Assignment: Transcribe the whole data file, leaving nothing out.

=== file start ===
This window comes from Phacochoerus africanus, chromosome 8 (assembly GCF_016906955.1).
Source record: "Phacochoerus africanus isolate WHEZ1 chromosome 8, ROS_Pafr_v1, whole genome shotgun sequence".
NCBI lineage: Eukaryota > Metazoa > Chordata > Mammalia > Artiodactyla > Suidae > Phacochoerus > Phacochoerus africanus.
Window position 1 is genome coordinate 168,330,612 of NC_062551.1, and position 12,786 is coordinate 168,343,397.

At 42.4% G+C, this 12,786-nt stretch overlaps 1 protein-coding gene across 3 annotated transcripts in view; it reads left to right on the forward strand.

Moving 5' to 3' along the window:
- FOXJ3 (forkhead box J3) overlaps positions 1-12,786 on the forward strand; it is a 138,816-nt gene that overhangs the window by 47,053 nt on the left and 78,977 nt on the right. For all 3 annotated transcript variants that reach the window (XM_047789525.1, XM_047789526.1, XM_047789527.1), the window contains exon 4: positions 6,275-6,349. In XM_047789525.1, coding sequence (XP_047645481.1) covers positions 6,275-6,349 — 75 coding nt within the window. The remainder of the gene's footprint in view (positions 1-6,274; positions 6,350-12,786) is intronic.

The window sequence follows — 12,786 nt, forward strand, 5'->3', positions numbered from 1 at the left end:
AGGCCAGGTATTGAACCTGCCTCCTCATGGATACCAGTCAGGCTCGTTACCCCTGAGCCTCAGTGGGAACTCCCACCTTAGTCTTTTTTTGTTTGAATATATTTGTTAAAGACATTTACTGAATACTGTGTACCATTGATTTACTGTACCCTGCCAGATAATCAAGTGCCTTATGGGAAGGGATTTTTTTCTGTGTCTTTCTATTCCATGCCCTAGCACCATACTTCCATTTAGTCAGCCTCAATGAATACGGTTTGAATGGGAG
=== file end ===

This window comes from Phacochoerus africanus, chromosome 8 (assembly GCF_016906955.1).
Source record: "Phacochoerus africanus isolate WHEZ1 chromosome 8, ROS_Pafr_v1, whole genome shotgun sequence".
NCBI lineage: Eukaryota > Metazoa > Chordata > Mammalia > Artiodactyla > Suidae > Phacochoerus > Phacochoerus africanus.
Window position 1 is genome coordinate 168,330,612 of NC_062551.1, and position 12,786 is coordinate 168,343,397.

At 42.4% G+C, this 12,786-nt stretch overlaps 1 protein-coding gene across 3 annotated transcripts in view; it reads left to right on the forward strand.

Moving 5' to 3' along the window:
- FOXJ3 (forkhead box J3) overlaps positions 1-12,786 on the forward strand; it is a 138,816-nt gene that overhangs the window by 47,053 nt on the left and 78,977 nt on the right. For all 3 annotated transcript variants that reach the window (XM_047789525.1, XM_047789526.1, XM_047789527.1), the window contains exon 4: positions 6,275-6,349. In XM_047789525.1, coding sequence (XP_047645481.1) covers positions 6,275-6,349 — 75 coding nt within the window. The remainder of the gene's footprint in view (positions 1-6,274; positions 6,350-12,786) is intronic.

The window sequence follows — 12,786 nt, forward strand, 5'->3', positions numbered from 1 at the left end:
AGGCCAGGTATTGAACCTGCCTCCTCATGGATACCAGTCAGGCTCGTTACCCCTGAGCCTCAGTGGGAACTCCCACCTTAGTCTTTTTTTGTTTGAATATATTTGTTAAAGACATTTACTGAATACTGTGTACCATTGATTTACTGTACCCTGCCAGATAATCAAGTGCCTTATGGGAAGGGATTTTTTTCTGTGTCTTTCTATTCCATGCCCTAGCACCATACTTCCATTTAGTCAGCCTCAATGAATACGGTTTGAATGGGAG